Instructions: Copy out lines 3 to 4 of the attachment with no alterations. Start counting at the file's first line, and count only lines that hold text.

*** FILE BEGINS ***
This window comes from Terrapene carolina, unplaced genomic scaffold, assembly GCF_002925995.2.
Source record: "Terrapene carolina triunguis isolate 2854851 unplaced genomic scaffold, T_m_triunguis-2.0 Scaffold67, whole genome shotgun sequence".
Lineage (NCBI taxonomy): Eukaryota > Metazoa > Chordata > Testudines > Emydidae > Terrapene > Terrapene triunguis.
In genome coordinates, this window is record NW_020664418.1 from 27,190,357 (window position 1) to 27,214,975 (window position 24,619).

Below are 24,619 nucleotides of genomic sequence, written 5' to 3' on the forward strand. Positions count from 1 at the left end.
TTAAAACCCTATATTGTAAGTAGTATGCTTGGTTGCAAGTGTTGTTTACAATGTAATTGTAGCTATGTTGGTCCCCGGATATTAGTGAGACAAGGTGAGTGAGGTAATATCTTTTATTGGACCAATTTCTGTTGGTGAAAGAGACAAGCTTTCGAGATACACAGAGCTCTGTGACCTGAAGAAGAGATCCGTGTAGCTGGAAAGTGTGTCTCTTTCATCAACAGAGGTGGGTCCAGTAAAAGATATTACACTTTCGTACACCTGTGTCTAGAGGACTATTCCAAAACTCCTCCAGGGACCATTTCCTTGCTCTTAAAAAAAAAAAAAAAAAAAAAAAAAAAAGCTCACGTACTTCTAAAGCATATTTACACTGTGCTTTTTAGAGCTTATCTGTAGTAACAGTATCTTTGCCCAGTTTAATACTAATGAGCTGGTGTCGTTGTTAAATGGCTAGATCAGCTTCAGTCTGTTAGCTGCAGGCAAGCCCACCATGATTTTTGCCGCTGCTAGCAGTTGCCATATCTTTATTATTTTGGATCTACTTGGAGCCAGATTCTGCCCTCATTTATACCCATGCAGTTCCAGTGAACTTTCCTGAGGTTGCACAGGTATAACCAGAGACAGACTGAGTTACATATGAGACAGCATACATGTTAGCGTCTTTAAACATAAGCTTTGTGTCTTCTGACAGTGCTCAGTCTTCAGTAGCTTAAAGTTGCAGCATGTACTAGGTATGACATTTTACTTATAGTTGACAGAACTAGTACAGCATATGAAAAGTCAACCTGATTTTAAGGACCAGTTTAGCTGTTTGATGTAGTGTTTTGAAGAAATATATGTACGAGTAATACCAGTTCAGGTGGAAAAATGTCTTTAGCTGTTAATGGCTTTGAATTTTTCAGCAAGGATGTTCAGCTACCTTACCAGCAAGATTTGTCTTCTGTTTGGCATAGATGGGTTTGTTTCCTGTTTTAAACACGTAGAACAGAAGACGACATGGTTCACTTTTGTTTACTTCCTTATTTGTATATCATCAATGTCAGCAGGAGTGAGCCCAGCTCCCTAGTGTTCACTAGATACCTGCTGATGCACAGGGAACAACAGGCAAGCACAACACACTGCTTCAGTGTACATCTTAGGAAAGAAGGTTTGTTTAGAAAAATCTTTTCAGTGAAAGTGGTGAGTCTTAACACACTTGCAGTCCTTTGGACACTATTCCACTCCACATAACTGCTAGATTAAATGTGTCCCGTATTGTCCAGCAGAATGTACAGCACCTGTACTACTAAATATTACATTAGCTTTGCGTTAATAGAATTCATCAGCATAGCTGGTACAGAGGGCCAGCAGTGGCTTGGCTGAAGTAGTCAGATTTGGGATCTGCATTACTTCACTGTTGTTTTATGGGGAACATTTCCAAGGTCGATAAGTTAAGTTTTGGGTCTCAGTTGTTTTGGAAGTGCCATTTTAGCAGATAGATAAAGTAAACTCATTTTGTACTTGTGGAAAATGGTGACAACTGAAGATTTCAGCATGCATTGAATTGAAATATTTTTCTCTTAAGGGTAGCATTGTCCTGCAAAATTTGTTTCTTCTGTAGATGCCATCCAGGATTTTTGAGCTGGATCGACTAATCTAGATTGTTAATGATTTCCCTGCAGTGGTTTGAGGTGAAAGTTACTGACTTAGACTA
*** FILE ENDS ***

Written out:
Lineage (NCBI taxonomy): Eukaryota > Metazoa > Chordata > Testudines > Emydidae > Terrapene > Terrapene triunguis.
In genome coordinates, this window is record NW_020664418.1 from 27,190,357 (window position 1) to 27,214,975 (window position 24,619).